Neuruppin, Germany: A former SS guard, now 100 years old, stumbled into a German courtroom on a walking frame on Thursday for being accused of helping send more than 3,500 people to their deaths in a Nazi concentration camp during World War II.
Prosecutors say Josef S, a member of the Nazi party’s paramilitary SS, contributed to the deaths of 3,518 people in the Sachsenhausen concentration camp by regularly standing guard in the watchtower between 1942 and 1945.
Doctors have said that the man, whose full name was not disclosed due to German rules of court reporting, is only partially fit to stand trial: sessions will be limited to only 2½ hours each day.
When the trial began, his lawyer kept a blue folder to hide his client’s face when he was brought into court in Neuruppin, near Berlin, and he shielded his face when the trial began.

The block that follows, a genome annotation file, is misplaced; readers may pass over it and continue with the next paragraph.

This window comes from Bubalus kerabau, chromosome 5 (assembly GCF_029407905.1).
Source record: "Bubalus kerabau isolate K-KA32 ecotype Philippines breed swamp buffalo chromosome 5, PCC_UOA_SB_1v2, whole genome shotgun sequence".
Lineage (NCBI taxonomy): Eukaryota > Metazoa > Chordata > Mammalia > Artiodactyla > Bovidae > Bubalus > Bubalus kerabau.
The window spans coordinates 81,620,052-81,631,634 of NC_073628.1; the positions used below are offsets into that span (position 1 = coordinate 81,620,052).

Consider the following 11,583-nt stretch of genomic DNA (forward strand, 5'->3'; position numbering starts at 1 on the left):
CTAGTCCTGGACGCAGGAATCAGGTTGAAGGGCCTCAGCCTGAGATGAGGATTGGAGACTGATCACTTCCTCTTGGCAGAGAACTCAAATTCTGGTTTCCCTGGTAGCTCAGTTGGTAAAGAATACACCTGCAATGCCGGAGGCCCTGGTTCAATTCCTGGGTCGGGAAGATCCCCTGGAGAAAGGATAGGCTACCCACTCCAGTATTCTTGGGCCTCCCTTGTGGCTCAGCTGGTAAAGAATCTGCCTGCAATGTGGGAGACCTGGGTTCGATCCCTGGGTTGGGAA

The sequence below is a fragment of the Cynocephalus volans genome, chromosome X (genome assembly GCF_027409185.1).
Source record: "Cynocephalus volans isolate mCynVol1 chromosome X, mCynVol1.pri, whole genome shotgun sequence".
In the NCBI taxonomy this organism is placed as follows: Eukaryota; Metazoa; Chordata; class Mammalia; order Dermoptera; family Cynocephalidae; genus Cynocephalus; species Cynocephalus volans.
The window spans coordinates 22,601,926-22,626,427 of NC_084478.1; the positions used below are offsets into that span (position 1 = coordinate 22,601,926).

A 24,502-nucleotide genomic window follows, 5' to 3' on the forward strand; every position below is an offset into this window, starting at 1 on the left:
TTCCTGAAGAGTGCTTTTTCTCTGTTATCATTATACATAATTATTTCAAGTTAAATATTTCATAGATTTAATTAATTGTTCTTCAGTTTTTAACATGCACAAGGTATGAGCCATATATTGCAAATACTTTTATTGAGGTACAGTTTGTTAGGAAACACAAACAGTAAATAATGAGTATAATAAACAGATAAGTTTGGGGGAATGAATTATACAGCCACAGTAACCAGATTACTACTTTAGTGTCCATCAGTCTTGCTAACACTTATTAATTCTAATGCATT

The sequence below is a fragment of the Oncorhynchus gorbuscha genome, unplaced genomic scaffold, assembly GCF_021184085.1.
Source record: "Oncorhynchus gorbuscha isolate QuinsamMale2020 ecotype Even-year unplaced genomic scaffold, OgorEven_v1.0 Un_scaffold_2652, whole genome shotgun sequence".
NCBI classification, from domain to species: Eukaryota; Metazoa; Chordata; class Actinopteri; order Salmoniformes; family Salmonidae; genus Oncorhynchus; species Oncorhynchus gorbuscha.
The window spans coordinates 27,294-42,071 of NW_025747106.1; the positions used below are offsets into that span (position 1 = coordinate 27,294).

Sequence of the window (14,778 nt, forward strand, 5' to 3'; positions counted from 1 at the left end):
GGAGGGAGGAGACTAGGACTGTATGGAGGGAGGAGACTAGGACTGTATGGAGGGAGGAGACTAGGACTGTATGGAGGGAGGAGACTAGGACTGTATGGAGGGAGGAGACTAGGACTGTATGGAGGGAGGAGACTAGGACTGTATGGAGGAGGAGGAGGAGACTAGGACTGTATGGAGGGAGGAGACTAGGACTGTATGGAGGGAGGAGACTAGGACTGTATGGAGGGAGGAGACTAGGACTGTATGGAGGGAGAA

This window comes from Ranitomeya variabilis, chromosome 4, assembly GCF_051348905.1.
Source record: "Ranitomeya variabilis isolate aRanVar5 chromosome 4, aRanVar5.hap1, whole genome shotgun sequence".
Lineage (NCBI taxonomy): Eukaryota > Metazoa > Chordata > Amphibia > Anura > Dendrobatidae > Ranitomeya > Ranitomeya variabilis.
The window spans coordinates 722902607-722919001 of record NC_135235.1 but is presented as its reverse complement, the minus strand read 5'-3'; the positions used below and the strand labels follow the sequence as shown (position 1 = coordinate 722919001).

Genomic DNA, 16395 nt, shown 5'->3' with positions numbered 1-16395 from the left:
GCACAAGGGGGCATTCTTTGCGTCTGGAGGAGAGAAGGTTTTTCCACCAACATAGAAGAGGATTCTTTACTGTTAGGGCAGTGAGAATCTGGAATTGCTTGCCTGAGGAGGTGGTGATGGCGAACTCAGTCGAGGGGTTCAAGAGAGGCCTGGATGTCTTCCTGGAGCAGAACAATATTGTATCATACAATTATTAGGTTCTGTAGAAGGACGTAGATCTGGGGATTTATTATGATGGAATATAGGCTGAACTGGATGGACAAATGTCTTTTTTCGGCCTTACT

Some people interned in Sachsenhausen were murdered with Zyklon-B, the poison gas was also used in other extermination camps, where millions of Jews were killed in the Holocaust.
Sachsenhausen housed predominantly political prisoners from all over Europe along with Soviet prisoners of war and some Jews.
“It’s a lot of emotion … I can not really speak,” said Antoine Grumbach, 79, before suddenly turning when he was overcome by tears. His father, a French resistance fighter, died in the camp.
Leon Schwarzbaum, 100, sat quietly waiting for the trial to begin in the courtroom, showing reporters a photo of him with his parents and uncle, who all died in Auschwitz.